Can I Be Fired While Out On Workers’ Compensation?
A very common worry among people who wind up out on workers’ compensation is job security – whether or not they will have a job to return to once sufficiently recovered. It is one of the reasons why many do not file workers’ compensation claims in the first place, if it can be avoided; fear for one’s job can be persuasive, especially if your income is all that supports your family. It is important to understand Florida law and its vagaries in this context.
It is not uncommon, especially for those in hands-on industries like construction or its associated fields, to require time away from work if one is injured on the job. However, it is not uncommon for a worker to be terminated while out on medical leave. If that happens, there may be recourse in some cases – but in many, there is not. The reason for the termination on the employer’s behalf makes all the difference as to whether it is actionable or not.
Being “out on workers’ compensation” or “out on disability” generally means that a worker has been granted either temporary partial or temporary total disability status. Generally, a person on either status may be terminated by their employer as long as the termination is not related to the injured person’s filing a claim or otherwise exercising their rights. If you can prove your termination was retaliatory, or out of fear of claims being filed, you may have a cause of action – but if it was not, there is little recourse available to you. No obligation exists in Florida law for your employer to hold your job open for you until your return.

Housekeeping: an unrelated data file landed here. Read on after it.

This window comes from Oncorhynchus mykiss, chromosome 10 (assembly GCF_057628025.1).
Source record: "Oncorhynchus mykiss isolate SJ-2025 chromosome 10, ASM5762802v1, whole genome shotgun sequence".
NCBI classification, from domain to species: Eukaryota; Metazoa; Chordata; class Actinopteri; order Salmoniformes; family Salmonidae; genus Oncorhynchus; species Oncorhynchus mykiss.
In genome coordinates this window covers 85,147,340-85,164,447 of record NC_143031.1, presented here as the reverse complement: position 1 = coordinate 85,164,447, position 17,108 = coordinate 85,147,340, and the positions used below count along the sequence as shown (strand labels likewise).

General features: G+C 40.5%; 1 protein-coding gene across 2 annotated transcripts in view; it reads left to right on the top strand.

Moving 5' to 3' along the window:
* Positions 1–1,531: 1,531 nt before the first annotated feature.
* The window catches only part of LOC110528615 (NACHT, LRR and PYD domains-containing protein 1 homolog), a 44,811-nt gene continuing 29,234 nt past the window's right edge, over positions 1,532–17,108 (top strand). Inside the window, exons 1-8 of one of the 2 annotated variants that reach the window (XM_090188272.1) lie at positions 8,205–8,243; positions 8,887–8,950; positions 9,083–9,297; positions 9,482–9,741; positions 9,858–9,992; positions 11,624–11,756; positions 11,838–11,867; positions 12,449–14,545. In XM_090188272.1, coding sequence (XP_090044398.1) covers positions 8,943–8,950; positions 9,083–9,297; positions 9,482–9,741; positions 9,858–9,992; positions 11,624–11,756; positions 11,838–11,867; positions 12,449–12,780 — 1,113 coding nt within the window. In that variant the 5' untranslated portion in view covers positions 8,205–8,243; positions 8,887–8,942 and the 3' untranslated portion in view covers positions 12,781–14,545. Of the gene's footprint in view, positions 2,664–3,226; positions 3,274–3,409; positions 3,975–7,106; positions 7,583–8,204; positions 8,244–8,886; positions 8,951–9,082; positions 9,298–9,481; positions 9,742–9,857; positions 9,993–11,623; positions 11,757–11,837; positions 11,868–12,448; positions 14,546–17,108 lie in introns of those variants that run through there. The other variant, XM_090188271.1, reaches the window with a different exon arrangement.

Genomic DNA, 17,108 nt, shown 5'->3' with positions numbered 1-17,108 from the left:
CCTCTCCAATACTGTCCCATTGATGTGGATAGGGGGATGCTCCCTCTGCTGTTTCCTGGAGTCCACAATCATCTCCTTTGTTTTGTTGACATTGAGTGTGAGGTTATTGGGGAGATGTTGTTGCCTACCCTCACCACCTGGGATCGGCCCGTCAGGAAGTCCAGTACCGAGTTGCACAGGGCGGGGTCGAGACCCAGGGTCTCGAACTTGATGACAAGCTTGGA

Lost Wages Benefits Remain
Despite the lack of civil court remedy available to those who are terminated while on medical leave, it is worth noting that in the majority of cases, your employer and their insurer will still have the obligation to pay lost wage benefits until you reach your maximum medical improvement (MMI). Lost wages are paid to those on temporary partial or total disability status, and while the amounts will vary depending on the specifics of each case, they will generally be paid until MMI, except in very rare circumstances.
If this is not the case, or if you are not being paid, the best answer is either to take up the issue with the insurer, or to try to bring the matter to the Division of Workers’ Compensation. If you have been shown to be entitled to lost wage benefits and are not receiving them due to intransigence, bringing suit in civil court may become necessary. Either way, having an understanding of your options can make a difference in the ultimate outcome.
Contact Our Orlando Workers’ Compensation Attorneys
Being injured on the job is a frightening situation for the majority of workers. Having an attorney on your side can be a way to ensure that the benefits you are entitled to will actually be paid. The Orlando workers’ compensation attorneys at the Hornsby Law Group will sit down with you and work hard to ensure that your rights are respected and the benefits you deserve actually make it to you. Contact our office today to set up an appointment.